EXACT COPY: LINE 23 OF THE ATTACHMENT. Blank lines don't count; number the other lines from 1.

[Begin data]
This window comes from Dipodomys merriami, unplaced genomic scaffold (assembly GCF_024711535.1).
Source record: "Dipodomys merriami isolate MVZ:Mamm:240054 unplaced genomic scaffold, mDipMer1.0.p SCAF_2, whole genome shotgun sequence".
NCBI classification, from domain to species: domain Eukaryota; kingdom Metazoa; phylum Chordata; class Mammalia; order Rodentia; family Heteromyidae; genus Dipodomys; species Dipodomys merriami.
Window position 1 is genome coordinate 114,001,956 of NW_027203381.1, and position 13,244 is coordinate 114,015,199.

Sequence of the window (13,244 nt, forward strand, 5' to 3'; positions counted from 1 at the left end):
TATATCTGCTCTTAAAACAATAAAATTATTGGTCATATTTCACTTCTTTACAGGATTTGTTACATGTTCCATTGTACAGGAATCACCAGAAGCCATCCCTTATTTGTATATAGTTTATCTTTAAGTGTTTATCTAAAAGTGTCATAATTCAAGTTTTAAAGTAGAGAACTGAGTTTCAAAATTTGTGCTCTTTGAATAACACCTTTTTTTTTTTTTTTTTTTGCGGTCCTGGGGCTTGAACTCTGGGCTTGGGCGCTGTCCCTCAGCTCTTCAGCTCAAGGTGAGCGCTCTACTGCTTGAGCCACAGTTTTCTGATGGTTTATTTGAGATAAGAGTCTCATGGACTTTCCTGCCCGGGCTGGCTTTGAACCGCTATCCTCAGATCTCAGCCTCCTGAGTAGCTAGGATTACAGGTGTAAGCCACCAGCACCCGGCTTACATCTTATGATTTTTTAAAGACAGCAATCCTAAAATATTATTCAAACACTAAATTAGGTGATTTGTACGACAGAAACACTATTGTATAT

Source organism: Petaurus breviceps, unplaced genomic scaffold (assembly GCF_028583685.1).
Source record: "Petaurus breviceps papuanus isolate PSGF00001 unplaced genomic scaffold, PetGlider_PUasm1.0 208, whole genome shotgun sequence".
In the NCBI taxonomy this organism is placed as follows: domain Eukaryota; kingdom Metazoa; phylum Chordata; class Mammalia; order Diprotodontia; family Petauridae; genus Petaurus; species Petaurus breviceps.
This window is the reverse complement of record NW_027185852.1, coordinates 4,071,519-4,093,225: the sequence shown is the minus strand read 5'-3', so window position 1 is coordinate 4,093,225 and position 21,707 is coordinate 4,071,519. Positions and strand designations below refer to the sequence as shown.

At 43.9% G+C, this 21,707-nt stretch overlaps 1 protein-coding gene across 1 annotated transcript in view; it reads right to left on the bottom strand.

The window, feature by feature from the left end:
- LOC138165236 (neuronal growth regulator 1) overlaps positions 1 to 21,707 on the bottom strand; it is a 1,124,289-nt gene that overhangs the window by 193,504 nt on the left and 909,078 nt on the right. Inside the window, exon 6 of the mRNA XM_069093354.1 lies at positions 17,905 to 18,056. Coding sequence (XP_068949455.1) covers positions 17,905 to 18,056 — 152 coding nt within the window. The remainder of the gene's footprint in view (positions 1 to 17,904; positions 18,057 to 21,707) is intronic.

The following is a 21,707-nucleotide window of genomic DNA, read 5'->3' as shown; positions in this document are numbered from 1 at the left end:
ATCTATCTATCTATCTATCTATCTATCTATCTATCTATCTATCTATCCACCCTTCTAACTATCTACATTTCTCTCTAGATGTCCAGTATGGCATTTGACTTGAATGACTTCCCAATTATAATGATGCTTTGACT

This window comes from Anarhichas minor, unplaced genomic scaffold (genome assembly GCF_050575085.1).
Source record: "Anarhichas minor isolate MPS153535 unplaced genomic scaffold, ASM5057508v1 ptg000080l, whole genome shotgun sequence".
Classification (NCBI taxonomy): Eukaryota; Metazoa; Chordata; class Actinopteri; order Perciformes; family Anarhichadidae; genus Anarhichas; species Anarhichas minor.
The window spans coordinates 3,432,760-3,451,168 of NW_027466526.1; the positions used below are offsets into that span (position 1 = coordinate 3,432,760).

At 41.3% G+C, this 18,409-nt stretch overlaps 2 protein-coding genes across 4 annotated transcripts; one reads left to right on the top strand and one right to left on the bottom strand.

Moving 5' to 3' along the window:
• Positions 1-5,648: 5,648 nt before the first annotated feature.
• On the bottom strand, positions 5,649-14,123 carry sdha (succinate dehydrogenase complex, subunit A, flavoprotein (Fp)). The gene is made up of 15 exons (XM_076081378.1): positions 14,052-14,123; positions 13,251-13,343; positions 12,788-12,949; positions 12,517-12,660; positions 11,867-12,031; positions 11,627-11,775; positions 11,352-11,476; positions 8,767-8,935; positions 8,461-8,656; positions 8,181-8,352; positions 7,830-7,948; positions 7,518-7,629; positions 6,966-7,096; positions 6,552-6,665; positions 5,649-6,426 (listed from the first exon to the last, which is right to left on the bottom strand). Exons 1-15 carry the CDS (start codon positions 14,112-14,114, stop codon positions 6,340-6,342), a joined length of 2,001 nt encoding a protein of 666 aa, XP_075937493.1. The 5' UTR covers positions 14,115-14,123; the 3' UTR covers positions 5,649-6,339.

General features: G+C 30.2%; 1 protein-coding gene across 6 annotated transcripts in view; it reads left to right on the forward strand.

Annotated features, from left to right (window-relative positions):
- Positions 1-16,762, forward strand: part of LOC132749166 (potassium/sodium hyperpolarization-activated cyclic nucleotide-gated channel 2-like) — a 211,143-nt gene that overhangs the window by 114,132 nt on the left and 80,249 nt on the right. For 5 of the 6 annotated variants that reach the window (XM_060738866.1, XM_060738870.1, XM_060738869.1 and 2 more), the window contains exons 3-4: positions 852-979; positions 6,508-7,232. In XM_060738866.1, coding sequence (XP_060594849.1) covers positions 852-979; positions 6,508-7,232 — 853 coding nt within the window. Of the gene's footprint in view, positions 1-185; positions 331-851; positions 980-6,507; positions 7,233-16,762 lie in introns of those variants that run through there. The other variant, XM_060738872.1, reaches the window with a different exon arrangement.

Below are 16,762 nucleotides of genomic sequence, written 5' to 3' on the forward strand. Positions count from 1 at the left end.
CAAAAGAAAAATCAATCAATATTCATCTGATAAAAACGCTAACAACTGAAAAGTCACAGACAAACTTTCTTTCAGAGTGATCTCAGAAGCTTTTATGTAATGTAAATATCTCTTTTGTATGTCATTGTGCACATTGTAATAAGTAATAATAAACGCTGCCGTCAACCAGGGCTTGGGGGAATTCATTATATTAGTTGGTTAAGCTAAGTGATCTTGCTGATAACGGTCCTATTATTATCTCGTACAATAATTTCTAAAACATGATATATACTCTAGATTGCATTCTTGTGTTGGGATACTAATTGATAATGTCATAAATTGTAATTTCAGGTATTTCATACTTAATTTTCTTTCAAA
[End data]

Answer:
• On the bottom strand, positions 5,649-14,123 carry sdha (succinate dehydrogenase complex, subunit A, flavoprotein (Fp)). The gene is made up of 15 exons (XM_076081378.1): positions 14,052-14,123; positions 13,251-13,343; positions 12,788-12,949; positions 12,517-12,660; positions 11,867-12,031; positions 11,627-11,775; positions 11,352-11,476; positions 8,767-8,935; positions 8,461-8,656; positions 8,181-8,352; positions 7,830-7,948; positions 7,518-7,629; positions 6,966-7,096; positions 6,552-6,665; positions 5,649-6,426 (listed from the first exon to the last, which is right to left on the bottom strand). Exons 1-15 carry the CDS (start codon positions 14,112-14,114, stop codon positions 6,340-6,342), a joined length of 2,001 nt encoding a protein of 666 aa, XP_075937493.1. The 5' UTR covers positions 14,115-14,123; the 3' UTR covers positions 5,649-6,339.